Whitehead crossing for the match-
winning try from a Dave Taylor
The win snapped the green
machine’s four-game losing streak
and prevented a fourth golden
point defeat of the season.
“ It ’s been a real struggle getting
these boys up after the way we lost
to Penrith,” Raiders coach Ricky
“The last three or four weeks it ’s
been really, really hard. A real big
job. Luck plays a massive role in
golden point. It just hasn’t been
rolling our way at times. ”
Both teams have injury concerns
out of the match and Raiders
for ward Josh Papalii could face a
suspension for a shoulder charge.
Dragons for ward Russell Packer
left the field early with a suspected
hip injury and couldn’t return
despite a pain-killing injection.
Raiders bench for ward Luke
Bateman will be assessed for a
broken cheekbone after a head clash
with Kurt Mann who returned after
A knee injury ended Canberra
prop Shannon Boyd’s night.
Papalii was lucky not have been
sent to the sin bin for a heavy
shoulder charge on Josh D ugan
which ended the former Raider’s
With Dugan being helped from
the ground, Sezer intercepted
a Gareth Widdop pass and ran
almost the length of the field to
score a brilliant solo try on the hour
Canberra captain Jarrod Croker
adding the extra points to make it
Croker put the Raiders in front
with a little more than 15 minutes
remaining, slotting a penalty goal
from 29m out on a tough angle.
Then Widdop levelled the scores
at 14-14 with his second penalty
goal five minutes later to set up a
But the Dragons skipper missed
two field goal attempts in the dying
minutes, while Sezer and Raiders
five-eighth Blake Austin were also
astray with their efforts to secure a
St George Illawarra coach Paul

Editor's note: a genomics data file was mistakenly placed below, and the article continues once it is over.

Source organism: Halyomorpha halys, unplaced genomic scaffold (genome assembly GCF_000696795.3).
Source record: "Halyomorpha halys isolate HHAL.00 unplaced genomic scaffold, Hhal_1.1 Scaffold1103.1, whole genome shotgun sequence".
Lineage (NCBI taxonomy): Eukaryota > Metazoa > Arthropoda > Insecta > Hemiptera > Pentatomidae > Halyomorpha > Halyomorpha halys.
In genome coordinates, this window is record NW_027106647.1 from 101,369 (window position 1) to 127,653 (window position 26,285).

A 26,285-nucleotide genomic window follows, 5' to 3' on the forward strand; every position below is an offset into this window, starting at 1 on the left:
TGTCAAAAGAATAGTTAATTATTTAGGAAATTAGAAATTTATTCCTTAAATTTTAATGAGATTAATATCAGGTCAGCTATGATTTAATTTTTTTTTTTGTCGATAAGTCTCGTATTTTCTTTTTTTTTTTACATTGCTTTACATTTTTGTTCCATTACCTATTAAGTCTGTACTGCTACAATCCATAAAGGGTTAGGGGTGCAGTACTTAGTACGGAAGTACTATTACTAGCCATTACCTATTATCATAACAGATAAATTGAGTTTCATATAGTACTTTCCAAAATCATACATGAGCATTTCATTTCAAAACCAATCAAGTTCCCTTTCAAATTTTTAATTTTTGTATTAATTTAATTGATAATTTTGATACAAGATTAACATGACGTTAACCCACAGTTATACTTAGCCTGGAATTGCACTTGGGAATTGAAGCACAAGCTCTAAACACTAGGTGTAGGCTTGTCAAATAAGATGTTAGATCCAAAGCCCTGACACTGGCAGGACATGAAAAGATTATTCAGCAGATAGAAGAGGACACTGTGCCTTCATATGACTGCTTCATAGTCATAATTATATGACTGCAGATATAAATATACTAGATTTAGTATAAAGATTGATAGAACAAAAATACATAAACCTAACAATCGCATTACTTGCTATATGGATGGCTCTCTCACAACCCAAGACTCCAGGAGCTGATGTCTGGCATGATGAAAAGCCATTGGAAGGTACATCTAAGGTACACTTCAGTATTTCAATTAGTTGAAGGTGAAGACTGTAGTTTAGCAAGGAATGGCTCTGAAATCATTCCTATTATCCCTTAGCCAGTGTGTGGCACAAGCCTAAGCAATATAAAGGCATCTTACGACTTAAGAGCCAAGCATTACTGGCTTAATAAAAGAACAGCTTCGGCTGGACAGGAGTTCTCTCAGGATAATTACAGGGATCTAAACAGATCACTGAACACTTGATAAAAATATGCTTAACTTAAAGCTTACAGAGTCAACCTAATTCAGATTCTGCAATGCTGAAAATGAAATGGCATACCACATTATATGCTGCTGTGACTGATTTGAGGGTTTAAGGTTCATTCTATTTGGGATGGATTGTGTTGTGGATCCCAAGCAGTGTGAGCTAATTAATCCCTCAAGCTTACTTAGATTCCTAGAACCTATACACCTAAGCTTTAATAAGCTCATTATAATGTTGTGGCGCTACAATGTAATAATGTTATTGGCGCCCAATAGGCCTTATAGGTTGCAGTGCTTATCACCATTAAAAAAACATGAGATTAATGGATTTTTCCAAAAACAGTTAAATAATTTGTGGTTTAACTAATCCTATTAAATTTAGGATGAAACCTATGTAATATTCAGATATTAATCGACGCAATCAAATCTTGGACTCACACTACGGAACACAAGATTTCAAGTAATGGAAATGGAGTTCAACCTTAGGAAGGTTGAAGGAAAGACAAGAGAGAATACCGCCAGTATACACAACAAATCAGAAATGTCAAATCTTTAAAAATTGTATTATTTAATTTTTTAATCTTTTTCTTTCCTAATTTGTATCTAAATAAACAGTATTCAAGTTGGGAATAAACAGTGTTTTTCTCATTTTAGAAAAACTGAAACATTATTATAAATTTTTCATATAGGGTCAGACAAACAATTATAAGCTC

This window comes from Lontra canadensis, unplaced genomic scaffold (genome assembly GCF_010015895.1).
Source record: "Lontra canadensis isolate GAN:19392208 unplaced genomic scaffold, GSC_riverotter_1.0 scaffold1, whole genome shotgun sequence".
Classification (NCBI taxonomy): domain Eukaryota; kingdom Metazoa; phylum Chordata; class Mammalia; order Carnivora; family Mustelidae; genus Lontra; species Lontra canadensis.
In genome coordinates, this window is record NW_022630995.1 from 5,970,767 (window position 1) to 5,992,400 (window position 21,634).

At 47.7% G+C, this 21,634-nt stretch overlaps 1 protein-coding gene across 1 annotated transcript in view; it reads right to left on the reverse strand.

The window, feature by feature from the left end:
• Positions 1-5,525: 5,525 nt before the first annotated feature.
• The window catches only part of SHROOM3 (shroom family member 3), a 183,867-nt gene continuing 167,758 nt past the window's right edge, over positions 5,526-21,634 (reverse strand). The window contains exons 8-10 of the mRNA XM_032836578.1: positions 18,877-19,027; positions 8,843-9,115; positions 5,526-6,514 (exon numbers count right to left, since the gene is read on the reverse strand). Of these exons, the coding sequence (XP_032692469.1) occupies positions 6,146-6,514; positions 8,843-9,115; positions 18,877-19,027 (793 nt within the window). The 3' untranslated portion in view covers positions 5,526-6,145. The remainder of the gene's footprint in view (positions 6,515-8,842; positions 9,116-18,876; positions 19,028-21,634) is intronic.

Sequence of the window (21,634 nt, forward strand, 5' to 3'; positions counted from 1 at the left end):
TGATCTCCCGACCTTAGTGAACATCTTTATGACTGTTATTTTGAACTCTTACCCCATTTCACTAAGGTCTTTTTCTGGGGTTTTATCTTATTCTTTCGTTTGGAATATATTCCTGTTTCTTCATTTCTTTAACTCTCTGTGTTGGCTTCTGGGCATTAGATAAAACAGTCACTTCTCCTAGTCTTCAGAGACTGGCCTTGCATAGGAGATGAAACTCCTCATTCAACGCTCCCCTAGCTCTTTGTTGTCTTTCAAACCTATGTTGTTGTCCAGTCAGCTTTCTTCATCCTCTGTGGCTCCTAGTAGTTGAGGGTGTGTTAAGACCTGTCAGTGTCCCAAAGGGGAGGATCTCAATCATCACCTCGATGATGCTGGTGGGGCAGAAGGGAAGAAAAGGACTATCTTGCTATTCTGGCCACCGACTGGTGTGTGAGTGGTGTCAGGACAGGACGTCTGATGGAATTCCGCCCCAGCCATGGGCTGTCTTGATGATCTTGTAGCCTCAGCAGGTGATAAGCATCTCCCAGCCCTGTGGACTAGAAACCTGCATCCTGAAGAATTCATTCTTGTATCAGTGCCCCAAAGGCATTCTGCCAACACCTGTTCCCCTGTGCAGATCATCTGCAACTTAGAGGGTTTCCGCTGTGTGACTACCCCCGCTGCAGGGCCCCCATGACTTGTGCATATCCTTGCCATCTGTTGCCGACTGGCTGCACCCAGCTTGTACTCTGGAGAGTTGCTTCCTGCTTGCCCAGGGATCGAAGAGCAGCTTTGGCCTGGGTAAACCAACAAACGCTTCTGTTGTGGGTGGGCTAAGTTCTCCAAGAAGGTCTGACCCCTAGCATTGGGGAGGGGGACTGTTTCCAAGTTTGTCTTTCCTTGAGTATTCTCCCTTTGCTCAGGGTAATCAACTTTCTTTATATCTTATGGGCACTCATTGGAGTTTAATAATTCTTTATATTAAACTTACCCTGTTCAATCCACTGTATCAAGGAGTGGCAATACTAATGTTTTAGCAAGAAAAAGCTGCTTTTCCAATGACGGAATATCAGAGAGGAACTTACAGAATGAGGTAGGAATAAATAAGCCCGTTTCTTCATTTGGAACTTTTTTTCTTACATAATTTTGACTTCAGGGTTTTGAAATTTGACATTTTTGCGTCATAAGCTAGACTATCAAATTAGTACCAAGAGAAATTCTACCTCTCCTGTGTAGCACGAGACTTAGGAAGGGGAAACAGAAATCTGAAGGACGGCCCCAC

McGregor was happy with his
side’s performance, despite the
“I thought it was a really big step
for ward on how we’ve been playing
to how we’ve played tonight,”
“If we play like that we win most
of our games throughout the rest of
the year. ”
Rory McIlroy heads into
Championship on the back of a
third missed cut in four events as
his poor form continued at the
McIlroy was hoping memories
of his last appearance in the event
would kickstart his injury-hit
The world No 4 finished 14th
in 2014 before going on to win
the Open, WGC-Bridgestone
Invitational and US PGA in his
next three starts.
However, the 28-year-old could
only add a 71 to his opening 74 at
the D undonald Links Course to
finish one over par and admitted
his birdie attempt on the 18th
to have a chance of making the
weekend was “terrible”.
“ I’m frustrated, but at the same
time I thought I saw some good
signs out there,” McIlroy said.
“ I thought my putting improved
this week compared to last week. I
hit some better wedges today, but
still room for improvement.
“It’s hard to sort of put my finger
“ But it’s not like I’m shooting 76s
“ It’s all around even par, but even
par these days isn’t good enough.
Three-time major winner Padraig
Harrington is nine-under par and
shares the lead with Alexander
Knappe of Germany and Callum
Australia’s Andrew Dodt is one
shot off the pace along with Ian
Adam Scott slipped to 15th
along with fellow Australian
Jason Scrivener to sit four under
The 2013 Masters champion
carded a 71 but Scrivener moved
up the leaderboard with a 68 —
helped by four birdies in seven
Veteran Aussie Sam Brazel also
made the cut after finishing three-
may be over
Cleary hat-trick sinks Warriors
Raiders overcome Dragons
McIlroy sees ‘good
signs out there’
PICTURE: Getty Images
Nathan Cleary of the Panthers scores a try against Roger Tuivasa-Sheck of the Warriors during the round 19 NRL
match between the New Zealand Warriors and the Penrith Panthers at Mt Smart Stadium.